[Jesus] said to him a second time, “Simon, son of John, do you love me?” He said to him, “Yes, Lord; you know that I love you.” He said to him, “Tend my sheep.”
When Jesus says love He uses the word agape which is unconditional, sacrificial, and the highest form of love. However, Peter replies not with agape but with phileo or brotherly love. This understanding takes this simple verse and the verses that follow to an entirely new level. You can examine the next verses by CLICKING HERE.
This doesn’t make our translations inaccurate, they simply lack the same depth than if we each learned to read the Bible in the original languages (Hebrew for the Old Testament and Greek for the New Testament). To clarify a verse or passage, I encourage you to visit www.BlueLetterBible.org and discover words in the original language.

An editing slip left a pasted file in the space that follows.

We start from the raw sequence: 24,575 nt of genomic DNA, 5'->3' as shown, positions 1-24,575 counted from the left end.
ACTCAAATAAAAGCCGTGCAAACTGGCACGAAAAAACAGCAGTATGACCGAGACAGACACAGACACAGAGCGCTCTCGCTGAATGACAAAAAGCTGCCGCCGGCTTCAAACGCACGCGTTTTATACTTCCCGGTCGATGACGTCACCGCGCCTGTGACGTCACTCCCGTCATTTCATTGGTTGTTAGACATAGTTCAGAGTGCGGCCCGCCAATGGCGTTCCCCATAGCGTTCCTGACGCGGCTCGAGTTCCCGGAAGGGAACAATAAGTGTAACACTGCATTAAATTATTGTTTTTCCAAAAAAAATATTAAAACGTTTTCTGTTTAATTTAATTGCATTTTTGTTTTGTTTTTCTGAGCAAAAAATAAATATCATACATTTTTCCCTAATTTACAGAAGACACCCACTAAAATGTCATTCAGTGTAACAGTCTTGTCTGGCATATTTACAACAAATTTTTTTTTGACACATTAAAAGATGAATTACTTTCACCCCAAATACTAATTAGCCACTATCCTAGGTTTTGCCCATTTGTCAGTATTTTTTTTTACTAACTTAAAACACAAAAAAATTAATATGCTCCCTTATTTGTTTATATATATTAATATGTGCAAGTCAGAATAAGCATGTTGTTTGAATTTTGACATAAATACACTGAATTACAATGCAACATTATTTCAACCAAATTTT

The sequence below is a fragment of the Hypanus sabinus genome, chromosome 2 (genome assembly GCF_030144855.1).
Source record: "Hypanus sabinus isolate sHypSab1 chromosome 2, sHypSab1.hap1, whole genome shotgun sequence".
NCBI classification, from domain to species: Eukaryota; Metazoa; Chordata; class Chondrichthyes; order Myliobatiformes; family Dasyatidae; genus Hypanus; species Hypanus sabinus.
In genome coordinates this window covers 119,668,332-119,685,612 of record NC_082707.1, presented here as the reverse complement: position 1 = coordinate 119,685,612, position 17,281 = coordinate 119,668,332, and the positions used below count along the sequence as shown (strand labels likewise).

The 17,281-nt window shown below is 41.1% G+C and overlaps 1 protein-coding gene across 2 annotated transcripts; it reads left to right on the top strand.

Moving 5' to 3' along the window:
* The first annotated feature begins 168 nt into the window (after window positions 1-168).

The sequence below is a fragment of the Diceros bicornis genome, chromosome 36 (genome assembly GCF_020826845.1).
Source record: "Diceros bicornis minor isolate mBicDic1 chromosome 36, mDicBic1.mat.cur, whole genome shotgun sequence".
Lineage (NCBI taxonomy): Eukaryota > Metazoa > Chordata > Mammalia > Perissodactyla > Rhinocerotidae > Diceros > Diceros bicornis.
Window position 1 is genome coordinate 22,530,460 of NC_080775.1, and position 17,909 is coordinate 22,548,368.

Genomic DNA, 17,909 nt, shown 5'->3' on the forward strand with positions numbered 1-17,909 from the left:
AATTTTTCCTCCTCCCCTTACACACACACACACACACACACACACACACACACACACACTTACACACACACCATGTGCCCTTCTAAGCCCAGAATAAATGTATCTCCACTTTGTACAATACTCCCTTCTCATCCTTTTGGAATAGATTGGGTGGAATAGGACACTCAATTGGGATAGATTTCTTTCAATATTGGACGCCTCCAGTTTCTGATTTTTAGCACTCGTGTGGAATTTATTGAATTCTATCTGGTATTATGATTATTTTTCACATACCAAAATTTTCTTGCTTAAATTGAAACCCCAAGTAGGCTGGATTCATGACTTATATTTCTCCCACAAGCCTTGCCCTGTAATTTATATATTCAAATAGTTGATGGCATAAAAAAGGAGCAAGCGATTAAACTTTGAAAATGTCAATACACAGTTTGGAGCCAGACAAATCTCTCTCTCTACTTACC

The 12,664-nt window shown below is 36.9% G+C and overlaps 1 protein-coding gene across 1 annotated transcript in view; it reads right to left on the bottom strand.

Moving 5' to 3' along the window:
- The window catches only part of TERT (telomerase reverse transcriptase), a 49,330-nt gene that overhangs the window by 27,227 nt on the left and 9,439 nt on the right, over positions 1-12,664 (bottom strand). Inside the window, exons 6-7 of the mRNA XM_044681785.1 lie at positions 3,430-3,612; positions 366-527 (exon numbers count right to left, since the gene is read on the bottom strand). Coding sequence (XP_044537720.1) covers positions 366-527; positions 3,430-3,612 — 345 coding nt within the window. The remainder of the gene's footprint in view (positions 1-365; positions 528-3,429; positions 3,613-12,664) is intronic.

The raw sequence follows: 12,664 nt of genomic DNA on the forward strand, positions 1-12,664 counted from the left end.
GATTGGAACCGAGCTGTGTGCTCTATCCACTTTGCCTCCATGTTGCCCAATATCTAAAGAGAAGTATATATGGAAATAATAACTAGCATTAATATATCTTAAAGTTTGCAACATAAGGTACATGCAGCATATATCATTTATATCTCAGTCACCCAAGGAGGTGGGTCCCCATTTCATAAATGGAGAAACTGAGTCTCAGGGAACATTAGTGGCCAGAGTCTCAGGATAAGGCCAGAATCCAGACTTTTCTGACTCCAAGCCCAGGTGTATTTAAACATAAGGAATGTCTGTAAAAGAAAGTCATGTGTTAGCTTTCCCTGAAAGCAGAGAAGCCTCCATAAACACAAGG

- This thorough article by James Hannam entitled Did Early Christians Destroy Pagan Literature? addresses the issue of whether or not Christians are responsible for the destruction of other ancient texts for the purpose of preserving the faith. The answer is “not really” but I encourage you to read it for yourself. (grab some coffee)